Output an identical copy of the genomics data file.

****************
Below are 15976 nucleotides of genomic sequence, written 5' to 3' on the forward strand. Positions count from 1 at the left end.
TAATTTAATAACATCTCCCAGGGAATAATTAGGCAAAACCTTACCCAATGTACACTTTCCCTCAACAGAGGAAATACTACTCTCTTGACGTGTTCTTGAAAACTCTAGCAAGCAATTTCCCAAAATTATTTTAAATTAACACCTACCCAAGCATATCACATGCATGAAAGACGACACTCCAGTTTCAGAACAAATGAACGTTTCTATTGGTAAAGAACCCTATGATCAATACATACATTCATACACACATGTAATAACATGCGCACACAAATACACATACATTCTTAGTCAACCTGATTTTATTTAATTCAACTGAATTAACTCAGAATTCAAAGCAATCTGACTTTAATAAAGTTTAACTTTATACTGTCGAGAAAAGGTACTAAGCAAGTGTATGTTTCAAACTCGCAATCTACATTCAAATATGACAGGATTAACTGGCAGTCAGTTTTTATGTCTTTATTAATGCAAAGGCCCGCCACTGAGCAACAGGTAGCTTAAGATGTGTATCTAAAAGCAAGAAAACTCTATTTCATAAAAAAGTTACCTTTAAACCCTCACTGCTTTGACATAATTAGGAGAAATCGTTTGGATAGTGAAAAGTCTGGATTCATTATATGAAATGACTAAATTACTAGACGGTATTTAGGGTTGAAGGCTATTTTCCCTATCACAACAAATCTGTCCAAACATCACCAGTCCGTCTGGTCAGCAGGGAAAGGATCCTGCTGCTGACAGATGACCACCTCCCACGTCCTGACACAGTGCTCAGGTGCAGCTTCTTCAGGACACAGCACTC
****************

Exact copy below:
Below are 15976 nucleotides of genomic sequence, written 5' to 3' on the forward strand. Positions count from 1 at the left end.
TAATTTAATAACATCTCCCAGGGAATAATTAGGCAAAACCTTACCCAATGTACACTTTCCCTCAACAGAGGAAATACTACTCTCTTGACGTGTTCTTGAAAACTCTAGCAAGCAATTTCCCAAAATTATTTTAAATTAACACCTACCCAAGCATATCACATGCATGAAAGACGACACTCCAGTTTCAGAACAAATGAACGTTTCTATTGGTAAAGAACCCTATGATCAATACATACATTCATACACACATGTAATAACATGCGCACACAAATACACATACATTCTTAGTCAACCTGATTTTATTTAATTCAACTGAATTAACTCAGAATTCAAAGCAATCTGACTTTAATAAAGTTTAACTTTATACTGTCGAGAAAAGGTACTAAGCAAGTGTATGTTTCAAACTCGCAATCTACATTCAAATATGACAGGATTAACTGGCAGTCAGTTTTTATGTCTTTATTAATGCAAAGGCCCGCCACTGAGCAACAGGTAGCTTAAGATGTGTATCTAAAAGCAAGAAAACTCTATTTCATAAAAAAGTTACCTTTAAACCCTCACTGCTTTGACATAATTAGGAGAAATCGTTTGGATAGTGAAAAGTCTGGATTCATTATATGAAATGACTAAATTACTAGACGGTATTTAGGGTTGAAGGCTATTTTCCCTATCACAACAAATCTGTCCAAACATCACCAGTCCGTCTGGTCAGCAGGGAAAGGATCCTGCTGCTGACAGATGACCACCTCCCACGTCCTGACACAGTGCTCAGGTGCAGCTTCTTCAGGACACAGCACTC